<< -- 2 -- Robert Anderson MARSHALLING THE OPHICLEIDES
Bernard Shaw, writing fifty years later, commented on the 'extreme contrasts of
crash and whisper', convinced that young men in possession of the emotions Berlioz
seeks to represent 'are unmitigated nuisances to themselves and their acquaintances'.
Harriet Smithson, the future wife and, in Berlioz's imagination, with good feeling for
the waltz, drags him next to the ballroom, where disconsolate he watches the jollification
of others less afflicted and rather enjoying themselves
[listen -- track 2, 0:40-1:43].
Shaw was at pains to point out that the 'March to the Scaffold' of the fourth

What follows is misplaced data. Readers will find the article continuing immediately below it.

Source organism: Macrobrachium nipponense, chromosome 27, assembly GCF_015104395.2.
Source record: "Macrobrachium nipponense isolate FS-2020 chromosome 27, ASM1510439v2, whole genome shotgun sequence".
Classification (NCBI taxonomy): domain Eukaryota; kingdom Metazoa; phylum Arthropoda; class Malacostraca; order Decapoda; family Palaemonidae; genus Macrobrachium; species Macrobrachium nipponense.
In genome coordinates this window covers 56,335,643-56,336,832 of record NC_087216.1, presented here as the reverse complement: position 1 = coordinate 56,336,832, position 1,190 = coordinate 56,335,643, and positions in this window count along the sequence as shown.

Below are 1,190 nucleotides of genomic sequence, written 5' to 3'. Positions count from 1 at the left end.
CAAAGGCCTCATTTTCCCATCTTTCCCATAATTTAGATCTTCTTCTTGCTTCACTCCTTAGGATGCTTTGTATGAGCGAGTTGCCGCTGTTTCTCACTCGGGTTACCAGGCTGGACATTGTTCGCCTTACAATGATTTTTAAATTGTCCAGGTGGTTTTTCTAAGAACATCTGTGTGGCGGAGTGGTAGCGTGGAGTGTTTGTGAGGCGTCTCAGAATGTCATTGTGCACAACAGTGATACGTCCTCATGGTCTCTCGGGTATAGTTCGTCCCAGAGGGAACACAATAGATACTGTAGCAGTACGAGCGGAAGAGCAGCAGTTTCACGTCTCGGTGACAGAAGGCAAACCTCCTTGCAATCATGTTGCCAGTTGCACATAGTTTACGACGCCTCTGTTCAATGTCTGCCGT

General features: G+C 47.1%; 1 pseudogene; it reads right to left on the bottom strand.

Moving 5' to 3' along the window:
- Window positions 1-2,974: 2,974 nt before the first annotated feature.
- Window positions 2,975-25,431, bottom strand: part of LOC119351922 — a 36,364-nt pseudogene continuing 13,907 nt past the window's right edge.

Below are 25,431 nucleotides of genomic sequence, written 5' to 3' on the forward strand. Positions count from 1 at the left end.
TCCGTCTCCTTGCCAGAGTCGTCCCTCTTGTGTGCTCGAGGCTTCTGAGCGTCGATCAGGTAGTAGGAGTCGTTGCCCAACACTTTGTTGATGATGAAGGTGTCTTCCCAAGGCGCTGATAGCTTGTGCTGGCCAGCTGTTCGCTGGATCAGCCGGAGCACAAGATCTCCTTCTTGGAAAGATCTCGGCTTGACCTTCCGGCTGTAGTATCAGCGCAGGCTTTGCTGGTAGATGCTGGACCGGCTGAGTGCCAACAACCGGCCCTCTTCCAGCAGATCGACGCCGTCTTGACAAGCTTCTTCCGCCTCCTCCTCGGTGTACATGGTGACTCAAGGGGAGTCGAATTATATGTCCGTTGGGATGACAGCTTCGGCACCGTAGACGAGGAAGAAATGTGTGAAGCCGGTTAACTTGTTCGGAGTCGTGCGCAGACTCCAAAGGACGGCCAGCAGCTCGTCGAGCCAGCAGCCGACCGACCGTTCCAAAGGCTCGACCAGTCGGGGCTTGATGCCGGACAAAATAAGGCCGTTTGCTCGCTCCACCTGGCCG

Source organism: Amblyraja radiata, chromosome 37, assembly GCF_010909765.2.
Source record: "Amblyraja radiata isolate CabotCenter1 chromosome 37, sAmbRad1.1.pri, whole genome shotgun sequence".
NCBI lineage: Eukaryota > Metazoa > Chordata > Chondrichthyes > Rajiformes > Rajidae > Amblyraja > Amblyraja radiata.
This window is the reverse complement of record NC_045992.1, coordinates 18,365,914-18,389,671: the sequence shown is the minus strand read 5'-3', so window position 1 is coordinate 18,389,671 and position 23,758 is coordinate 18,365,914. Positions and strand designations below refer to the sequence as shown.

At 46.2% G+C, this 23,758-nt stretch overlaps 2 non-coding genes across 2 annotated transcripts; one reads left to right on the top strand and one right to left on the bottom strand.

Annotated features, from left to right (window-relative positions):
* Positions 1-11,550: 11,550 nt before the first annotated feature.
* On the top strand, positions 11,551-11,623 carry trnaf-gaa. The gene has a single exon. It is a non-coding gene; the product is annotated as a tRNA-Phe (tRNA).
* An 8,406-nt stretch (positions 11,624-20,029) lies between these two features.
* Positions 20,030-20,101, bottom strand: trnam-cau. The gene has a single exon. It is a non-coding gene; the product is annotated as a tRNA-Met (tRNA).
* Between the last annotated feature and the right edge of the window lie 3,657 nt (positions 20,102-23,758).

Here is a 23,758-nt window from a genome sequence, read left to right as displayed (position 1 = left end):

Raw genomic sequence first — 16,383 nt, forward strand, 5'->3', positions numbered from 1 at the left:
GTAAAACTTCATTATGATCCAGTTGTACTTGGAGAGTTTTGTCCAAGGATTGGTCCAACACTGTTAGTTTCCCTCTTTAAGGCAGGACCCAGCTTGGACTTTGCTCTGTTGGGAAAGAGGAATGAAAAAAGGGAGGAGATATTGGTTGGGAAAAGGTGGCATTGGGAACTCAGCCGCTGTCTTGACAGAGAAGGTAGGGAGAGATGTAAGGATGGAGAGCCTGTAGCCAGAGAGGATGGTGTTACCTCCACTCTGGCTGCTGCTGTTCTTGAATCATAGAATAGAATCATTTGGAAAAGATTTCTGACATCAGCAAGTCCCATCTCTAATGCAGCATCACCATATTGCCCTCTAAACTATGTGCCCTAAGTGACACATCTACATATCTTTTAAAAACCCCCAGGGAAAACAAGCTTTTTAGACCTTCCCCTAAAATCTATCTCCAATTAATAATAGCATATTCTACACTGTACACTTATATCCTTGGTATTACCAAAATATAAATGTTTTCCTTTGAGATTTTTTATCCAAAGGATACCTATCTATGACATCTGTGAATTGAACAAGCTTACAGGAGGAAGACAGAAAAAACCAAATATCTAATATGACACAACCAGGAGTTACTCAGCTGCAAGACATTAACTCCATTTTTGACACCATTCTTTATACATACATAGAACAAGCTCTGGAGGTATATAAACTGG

movement was leading to a head-chop at the guillotine rather than to the gallows
and its noose, as an English programme-note had just wrongly informed him. Berlioz's
orchestra makes the point with perfect clarity. Schumann was dramatically reminded that
Berlioz had passed early days as a medical student and wondered with what unwillingness
he had 'dissected the head of a handsome murderer'. Schumann thought he felt much the
same in his self-appointed task of analysis. The Boston SO and Munch need experience
only exhilaration and relish as they march steadily on with their impeccable sense of rhythm
[listen -- track 4, 1:32-2:37].
Copyright © 18 February 2004
Robert Anderson, London UK